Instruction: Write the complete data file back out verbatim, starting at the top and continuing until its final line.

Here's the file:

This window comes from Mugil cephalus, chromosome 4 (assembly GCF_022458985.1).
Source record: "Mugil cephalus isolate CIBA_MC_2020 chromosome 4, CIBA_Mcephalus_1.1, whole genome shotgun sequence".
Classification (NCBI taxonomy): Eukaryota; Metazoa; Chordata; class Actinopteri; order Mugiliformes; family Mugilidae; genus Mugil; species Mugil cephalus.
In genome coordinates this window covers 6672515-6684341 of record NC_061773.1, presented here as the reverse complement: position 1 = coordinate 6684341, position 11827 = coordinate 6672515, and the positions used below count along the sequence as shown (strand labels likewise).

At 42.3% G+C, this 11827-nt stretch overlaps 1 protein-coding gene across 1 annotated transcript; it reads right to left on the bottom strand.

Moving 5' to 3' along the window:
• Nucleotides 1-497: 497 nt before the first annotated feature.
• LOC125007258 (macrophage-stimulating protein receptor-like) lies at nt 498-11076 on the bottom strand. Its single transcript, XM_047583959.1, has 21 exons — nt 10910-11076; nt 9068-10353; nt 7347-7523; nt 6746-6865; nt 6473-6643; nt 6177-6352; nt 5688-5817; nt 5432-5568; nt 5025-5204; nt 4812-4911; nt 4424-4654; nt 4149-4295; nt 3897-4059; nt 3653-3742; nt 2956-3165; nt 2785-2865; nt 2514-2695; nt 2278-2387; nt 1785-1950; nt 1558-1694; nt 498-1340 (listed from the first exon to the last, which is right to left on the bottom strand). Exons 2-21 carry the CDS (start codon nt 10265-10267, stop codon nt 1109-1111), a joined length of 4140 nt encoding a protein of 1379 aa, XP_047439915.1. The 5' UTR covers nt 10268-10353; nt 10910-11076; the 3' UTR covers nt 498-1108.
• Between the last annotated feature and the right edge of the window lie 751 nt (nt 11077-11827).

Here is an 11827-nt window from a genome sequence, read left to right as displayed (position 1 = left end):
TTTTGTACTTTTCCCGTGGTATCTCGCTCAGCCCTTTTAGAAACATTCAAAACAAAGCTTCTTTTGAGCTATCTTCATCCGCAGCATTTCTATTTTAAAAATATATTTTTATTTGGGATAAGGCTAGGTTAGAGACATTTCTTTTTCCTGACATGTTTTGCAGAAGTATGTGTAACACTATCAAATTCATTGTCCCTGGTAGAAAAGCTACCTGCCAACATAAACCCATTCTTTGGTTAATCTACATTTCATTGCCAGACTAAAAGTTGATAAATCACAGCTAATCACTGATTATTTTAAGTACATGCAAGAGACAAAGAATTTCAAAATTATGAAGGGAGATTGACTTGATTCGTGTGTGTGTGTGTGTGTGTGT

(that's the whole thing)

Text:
This window comes from Mugil cephalus, chromosome 4 (assembly GCF_022458985.1).
Source record: "Mugil cephalus isolate CIBA_MC_2020 chromosome 4, CIBA_Mcephalus_1.1, whole genome shotgun sequence".
Classification (NCBI taxonomy): Eukaryota; Metazoa; Chordata; class Actinopteri; order Mugiliformes; family Mugilidae; genus Mugil; species Mugil cephalus.
In genome coordinates this window covers 6672515-6684341 of record NC_061773.1, presented here as the reverse complement: position 1 = coordinate 6684341, position 11827 = coordinate 6672515, and the positions used below count along the sequence as shown (strand labels likewise).

At 42.3% G+C, this 11827-nt stretch overlaps 1 protein-coding gene across 1 annotated transcript; it reads right to left on the bottom strand.

Moving 5' to 3' along the window:
• Nucleotides 1-497: 497 nt before the first annotated feature.
• LOC125007258 (macrophage-stimulating protein receptor-like) lies at nt 498-11076 on the bottom strand. Its single transcript, XM_047583959.1, has 21 exons — nt 10910-11076; nt 9068-10353; nt 7347-7523; nt 6746-6865; nt 6473-6643; nt 6177-6352; nt 5688-5817; nt 5432-5568; nt 5025-5204; nt 4812-4911; nt 4424-4654; nt 4149-4295; nt 3897-4059; nt 3653-3742; nt 2956-3165; nt 2785-2865; nt 2514-2695; nt 2278-2387; nt 1785-1950; nt 1558-1694; nt 498-1340 (listed from the first exon to the last, which is right to left on the bottom strand). Exons 2-21 carry the CDS (start codon nt 10265-10267, stop codon nt 1109-1111), a joined length of 4140 nt encoding a protein of 1379 aa, XP_047439915.1. The 5' UTR covers nt 10268-10353; nt 10910-11076; the 3' UTR covers nt 498-1108.
• Between the last annotated feature and the right edge of the window lie 751 nt (nt 11077-11827).

Here is an 11827-nt window from a genome sequence, read left to right as displayed (position 1 = left end):
TTTTGTACTTTTCCCGTGGTATCTCGCTCAGCCCTTTTAGAAACATTCAAAACAAAGCTTCTTTTGAGCTATCTTCATCCGCAGCATTTCTATTTTAAAAATATATTTTTATTTGGGATAAGGCTAGGTTAGAGACATTTCTTTTTCCTGACATGTTTTGCAGAAGTATGTGTAACACTATCAAATTCATTGTCCCTGGTAGAAAAGCTACCTGCCAACATAAACCCATTCTTTGGTTAATCTACATTTCATTGCCAGACTAAAAGTTGATAAATCACAGCTAATCACTGATTATTTTAAGTACATGCAAGAGACAAAGAATTTCAAAATTATGAAGGGAGATTGACTTGATTCGTGTGTGTGTGTGTGTGTGTGT